Wednesday, 18 April 2012

A snooper in my cabin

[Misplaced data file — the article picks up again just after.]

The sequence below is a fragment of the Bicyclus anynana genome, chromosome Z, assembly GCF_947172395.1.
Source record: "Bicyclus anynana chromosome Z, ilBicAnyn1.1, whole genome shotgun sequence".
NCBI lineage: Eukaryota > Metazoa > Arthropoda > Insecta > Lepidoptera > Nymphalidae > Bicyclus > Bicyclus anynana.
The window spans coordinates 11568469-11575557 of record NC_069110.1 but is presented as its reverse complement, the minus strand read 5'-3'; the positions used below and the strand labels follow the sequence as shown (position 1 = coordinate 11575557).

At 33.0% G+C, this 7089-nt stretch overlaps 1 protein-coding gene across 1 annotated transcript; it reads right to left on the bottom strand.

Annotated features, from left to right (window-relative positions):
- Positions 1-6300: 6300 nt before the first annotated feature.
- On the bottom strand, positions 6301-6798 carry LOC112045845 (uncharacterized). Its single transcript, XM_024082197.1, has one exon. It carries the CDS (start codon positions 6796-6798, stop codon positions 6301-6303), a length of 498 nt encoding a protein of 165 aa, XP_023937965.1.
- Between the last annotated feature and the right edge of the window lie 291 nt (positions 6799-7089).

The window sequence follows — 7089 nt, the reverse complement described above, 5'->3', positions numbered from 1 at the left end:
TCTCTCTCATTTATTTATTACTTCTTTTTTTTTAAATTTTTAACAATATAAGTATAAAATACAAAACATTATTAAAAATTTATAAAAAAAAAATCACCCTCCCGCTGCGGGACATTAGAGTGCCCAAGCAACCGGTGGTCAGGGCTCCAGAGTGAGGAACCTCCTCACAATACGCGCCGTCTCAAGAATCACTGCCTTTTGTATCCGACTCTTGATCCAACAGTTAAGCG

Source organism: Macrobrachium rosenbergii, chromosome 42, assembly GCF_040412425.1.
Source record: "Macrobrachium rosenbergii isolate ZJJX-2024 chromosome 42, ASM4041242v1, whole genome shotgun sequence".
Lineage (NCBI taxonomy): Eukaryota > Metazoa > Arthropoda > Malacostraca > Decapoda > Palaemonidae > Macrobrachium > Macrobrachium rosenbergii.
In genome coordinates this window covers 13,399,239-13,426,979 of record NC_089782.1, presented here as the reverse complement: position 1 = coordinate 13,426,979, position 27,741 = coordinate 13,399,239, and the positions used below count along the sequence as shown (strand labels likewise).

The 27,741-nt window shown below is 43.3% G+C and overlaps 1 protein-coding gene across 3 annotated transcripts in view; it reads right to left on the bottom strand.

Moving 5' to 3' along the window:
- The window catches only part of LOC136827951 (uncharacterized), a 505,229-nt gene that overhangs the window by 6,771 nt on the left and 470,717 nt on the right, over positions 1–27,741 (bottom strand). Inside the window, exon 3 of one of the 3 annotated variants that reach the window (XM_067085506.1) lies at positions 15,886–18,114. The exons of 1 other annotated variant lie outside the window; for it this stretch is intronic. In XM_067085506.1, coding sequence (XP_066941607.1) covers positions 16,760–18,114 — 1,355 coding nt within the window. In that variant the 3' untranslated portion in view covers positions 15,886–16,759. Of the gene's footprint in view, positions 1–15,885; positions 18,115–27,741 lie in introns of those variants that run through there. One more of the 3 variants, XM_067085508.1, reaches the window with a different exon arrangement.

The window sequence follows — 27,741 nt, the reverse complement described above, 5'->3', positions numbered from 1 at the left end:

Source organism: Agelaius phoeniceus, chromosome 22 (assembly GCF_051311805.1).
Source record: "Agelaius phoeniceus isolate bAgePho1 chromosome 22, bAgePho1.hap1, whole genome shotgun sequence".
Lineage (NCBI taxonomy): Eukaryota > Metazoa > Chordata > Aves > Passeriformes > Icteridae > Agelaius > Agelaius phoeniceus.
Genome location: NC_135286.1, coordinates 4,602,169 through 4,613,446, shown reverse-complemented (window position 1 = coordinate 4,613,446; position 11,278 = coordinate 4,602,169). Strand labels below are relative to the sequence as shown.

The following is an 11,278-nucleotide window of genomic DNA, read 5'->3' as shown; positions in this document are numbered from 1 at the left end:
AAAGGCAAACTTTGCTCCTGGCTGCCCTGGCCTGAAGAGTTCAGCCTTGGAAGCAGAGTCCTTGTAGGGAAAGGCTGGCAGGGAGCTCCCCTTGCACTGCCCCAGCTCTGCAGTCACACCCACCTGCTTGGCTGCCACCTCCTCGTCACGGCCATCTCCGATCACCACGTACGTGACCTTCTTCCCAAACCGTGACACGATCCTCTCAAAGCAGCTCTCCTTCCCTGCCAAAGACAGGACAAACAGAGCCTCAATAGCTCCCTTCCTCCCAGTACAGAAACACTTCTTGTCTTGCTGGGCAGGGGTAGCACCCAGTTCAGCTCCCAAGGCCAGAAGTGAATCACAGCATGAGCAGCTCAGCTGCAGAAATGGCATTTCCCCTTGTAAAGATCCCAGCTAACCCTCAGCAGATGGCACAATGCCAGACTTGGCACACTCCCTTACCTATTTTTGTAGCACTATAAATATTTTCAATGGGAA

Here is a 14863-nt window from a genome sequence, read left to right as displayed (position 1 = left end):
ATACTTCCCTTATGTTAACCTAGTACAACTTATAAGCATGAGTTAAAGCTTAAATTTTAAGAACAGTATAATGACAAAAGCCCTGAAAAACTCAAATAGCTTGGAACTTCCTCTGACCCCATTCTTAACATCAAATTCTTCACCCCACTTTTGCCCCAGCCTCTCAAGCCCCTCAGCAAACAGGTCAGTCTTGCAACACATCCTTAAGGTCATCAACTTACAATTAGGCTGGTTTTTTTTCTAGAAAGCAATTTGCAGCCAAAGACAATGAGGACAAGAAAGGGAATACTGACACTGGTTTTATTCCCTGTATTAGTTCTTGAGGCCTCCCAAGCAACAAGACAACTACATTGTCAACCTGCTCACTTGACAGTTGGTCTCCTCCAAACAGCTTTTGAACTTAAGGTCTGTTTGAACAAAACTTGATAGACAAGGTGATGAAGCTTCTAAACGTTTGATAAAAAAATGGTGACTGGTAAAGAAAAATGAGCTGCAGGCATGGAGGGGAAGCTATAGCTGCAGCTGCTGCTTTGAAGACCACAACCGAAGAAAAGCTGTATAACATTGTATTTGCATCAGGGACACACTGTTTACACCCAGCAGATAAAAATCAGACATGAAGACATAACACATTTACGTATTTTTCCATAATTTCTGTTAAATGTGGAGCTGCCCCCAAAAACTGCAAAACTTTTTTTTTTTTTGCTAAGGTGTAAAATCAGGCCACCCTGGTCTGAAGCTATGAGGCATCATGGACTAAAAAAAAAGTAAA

I was not in the airiest or most trusting of moods yesterday, having discovered one of the chambermaids standing at my desk in the cabin at my open laptop, which I had left closed to charge it. I asked her her name, which she gave me, adding 'I was not...' (leaving the sentence unfinished). I told her how angry I was, and, shaking with emotion, unplugged the laptop (which I had gone to the cabin to collect because I had discovered there are points all the way along the skirting of Deck 4,the one which has wifi, where I could continue to work watching the beautiful scenery go by while also charging the laptop). It did not help that I had just finished reading a detective story: Dorothy Sayers' Five Red Herrings, nor I suppose, when it comes to it, that I spent 30 years of my life visiting the Soviet Union where such activities were assumed to be the norm. But Norway? On a respectable cruise-cum-mail ship? I was shaken. To further affect my mood: I am half way through reading Ray Monk's life of Ludwig Wittgenstein, a man whose whole life was consumed by the need constantly to examine his motives at fever pitch in order to do the decent thing. In my heightened state, I went straight with my laptop to reception where I reported the incident. The woman on duty nodded and assured me the matter would be dealt with. Four hours later I went back to reception and found someone more senior with lots of gold braid on her uniform on duty. I explained again what had happened and she started to fend me off with (to my mind) irrelevant comments such as that there were 'a lot of new people'. Then along came the head housekeeper, and we asked her if the incident had been reported to her. A conversation took place in Norwegian, and I could tell that the housekeeper, shrugging, was saying - using a gesture - that the girl had told her she was 'dusting' the laptop. I intervened and said that you do not stand with a laptop open, that had been left closed, looking at the screen to dust it. Moreover, I said shaking with rage, you appear to have accepted her version of events rather than mine. I went on to make feeble threats about the leaving the ship. So, having now slept on it: what to do? I could leave the ship today, but have decided that would be to cut off my nose to spite my face. I have told as many people as I can on board what has happened, so that they can take whatever precautions they think appropriate to prevent such a thing happening to them. The detective in me, the watcher of Murder She Wrote and Columbo on daytime TV asks: what was the girl doing at my laptop? There is no wifi in the cabins, as she must surely have known. Who was she? The housekeeper muttered something about 'a lot of new people'. What if it had been discovered that the name she gave did not belong to any of the housemaids, and the girl herself, following the incident, had vanished (we were in port at the time, and there was a safety drill while nearly all the passengers except me were known to be ashore on a long excursion) during which now that I come to think of it the doors to the saloon I was sitting in closed automatically. At the time I entered the cabin, had she been downloading information from my laptop - and if so, what possible interest can my photographs and correspondence about meeting friends at cinemas or what sort of gate to put in my new garden be to anyone ? Or maybe she was uploading something, to be retrieved later electronically? Might my recent emails to and from Russia in connection with our conference in Moffat in September have been encoded in some way and she was the operative sent to retrieve it? Had I world enough and time, all this might have become the kernel of a best-seller. As it is, I am going to take the coward's way out. Not, I hasten to add, by jumping overboard, but by continuing to sit quietly by the enormous plate glass windows of this comfortable ship, watching the scenery slip by under blue skies and on a calm sea, reading my books and eating three excellent meals a day.

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